If a leak is detected on the public side of the service connection, CUI will notify the Customer and offer to exchange the entire copper line between the watermain and the Customer’s building, sharing construction costs according to the respective portion of the length of the service line. The Customer may decline this option, at which point they are asked to acknowledge that future damage on their part of the property will have to be repaired at their own cost.

Customers are responsible for repairing leaks associated with their private water lines which extends from the service connection point to and within a Customer’s property. Customers will hire a contractor of their choosing to repair the leak.

Arrangements will be made for temporary water service until repairs can be completed. The temporary water line is metered for consumption and all normal water and sewer charges will be applied to the account owner’s normal monthly CUI utility bill.

Can the copper be recycled?

Yes.

How much does a repair cost and who pays for it?

There are many factors that influence the total repair cost including the location of the leak, the amount of water line that needs to be excavated and replaced, and other landscaping considerations. For example, it is faster and therefore less expensive to excavate and remediate grass versus construction activities where concrete removal and replacement is required. The costs can be significant as repairs can be in the $10K range.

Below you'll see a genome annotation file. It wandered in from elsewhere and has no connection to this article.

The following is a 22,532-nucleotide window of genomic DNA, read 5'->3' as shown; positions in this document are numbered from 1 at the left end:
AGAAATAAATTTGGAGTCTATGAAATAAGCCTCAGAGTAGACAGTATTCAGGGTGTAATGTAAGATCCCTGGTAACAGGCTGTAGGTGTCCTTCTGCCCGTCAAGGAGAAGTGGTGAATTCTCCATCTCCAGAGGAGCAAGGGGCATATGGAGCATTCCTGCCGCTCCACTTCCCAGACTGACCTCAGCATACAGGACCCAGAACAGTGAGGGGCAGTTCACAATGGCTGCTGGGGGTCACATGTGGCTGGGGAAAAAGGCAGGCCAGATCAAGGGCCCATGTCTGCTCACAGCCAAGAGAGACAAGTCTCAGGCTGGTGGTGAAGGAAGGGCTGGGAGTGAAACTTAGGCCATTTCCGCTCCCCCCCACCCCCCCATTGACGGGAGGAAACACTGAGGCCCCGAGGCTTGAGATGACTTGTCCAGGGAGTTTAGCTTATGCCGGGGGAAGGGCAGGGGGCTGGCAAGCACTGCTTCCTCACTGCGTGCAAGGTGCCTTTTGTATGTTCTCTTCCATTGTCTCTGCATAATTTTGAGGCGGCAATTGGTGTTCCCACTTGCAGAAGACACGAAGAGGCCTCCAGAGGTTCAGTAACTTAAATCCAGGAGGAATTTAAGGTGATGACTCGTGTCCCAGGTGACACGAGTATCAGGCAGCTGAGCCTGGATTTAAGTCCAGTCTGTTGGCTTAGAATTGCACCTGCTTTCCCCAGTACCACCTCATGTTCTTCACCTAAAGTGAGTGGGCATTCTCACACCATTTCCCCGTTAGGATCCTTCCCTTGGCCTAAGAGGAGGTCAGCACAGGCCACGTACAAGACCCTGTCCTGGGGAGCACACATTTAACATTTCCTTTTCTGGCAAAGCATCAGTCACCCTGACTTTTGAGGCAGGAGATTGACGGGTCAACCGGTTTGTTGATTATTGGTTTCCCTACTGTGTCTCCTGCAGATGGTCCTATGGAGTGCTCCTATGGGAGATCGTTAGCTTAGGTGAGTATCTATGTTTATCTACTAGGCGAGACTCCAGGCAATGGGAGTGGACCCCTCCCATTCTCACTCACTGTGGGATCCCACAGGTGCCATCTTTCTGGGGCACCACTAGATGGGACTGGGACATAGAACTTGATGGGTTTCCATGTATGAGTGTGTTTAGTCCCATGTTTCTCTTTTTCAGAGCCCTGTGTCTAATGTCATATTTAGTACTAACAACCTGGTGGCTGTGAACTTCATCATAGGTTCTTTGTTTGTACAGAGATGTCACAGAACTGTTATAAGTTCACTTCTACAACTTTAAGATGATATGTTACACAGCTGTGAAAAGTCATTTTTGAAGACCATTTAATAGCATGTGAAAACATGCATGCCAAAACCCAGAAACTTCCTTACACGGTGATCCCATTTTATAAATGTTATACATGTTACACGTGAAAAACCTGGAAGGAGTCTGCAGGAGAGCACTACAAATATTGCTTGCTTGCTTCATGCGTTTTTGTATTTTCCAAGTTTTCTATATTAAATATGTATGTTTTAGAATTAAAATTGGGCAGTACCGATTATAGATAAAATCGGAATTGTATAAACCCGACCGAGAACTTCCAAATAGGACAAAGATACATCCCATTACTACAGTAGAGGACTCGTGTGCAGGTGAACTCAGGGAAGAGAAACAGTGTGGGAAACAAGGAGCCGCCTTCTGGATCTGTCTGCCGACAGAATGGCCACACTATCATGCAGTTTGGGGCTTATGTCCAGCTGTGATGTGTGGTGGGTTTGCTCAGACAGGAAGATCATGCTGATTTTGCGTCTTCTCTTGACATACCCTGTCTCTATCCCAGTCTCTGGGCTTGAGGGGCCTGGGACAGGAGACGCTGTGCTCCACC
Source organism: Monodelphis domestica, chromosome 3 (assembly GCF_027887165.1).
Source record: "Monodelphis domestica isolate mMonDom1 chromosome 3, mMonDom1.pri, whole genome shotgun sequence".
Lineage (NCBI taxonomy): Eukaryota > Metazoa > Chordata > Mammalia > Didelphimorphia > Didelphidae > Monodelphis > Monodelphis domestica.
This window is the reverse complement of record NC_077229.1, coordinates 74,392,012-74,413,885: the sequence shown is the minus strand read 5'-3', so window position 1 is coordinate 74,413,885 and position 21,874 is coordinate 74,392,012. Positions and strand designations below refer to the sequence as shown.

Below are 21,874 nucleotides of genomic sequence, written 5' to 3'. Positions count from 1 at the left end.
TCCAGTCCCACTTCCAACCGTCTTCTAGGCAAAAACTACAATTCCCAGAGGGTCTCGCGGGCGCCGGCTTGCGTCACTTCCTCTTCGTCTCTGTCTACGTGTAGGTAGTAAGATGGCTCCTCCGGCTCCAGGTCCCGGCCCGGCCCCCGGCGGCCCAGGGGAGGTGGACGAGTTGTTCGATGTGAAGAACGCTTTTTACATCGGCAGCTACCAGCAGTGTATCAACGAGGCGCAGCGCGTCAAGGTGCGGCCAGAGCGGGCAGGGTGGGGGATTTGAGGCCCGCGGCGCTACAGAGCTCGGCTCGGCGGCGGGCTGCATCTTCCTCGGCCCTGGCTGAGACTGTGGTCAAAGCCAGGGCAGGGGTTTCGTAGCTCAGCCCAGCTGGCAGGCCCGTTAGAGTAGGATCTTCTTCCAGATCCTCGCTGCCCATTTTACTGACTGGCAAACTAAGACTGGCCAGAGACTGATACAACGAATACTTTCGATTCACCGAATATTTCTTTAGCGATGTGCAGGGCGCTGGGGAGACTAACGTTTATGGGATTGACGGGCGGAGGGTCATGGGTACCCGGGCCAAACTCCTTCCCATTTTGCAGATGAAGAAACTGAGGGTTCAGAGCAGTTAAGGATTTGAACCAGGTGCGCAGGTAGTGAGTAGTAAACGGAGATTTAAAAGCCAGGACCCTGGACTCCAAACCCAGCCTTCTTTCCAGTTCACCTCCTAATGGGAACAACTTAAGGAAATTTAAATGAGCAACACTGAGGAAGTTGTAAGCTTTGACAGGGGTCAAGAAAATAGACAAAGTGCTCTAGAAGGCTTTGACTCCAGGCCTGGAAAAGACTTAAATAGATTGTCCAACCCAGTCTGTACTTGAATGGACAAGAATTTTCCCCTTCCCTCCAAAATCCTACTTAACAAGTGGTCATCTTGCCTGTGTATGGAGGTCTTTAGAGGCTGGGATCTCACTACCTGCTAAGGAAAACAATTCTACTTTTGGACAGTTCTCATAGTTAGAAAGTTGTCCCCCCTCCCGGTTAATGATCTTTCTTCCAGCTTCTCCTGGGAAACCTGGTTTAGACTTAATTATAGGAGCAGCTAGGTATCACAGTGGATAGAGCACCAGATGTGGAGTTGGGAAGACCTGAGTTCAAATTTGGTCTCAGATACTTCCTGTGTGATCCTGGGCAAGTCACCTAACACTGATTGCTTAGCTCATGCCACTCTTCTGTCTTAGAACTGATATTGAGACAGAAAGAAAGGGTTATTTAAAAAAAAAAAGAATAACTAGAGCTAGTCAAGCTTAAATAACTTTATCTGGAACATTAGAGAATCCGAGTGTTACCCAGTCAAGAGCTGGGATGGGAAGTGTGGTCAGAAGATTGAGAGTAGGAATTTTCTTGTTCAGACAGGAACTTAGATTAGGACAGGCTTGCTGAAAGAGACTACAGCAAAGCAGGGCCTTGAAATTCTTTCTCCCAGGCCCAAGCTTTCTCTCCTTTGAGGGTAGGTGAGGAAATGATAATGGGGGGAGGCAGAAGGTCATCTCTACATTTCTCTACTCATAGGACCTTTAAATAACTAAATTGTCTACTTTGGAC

CUI is responsible for repairing leaks associated with the water service line that extends from the water main to the service connection point. If a leak is detected on the public side of the service connection, CUI will notify the Customer and offer to exchange the entire copper line between the watermain and the Customer’s building, sharing construction costs according to the respective portion of the length of the service line The Customer may decline this option, at which point they are asked to acknowledge that future damage on their part of the property will have to be repaired at their own cost.

Customers are responsible for repairing leaks associated with their private water lines which extends from the service connection point to and within a Customer’s property.

What are the benefits of replacing a private copper water service line at the same time as a public copper water service line replacement by CUI?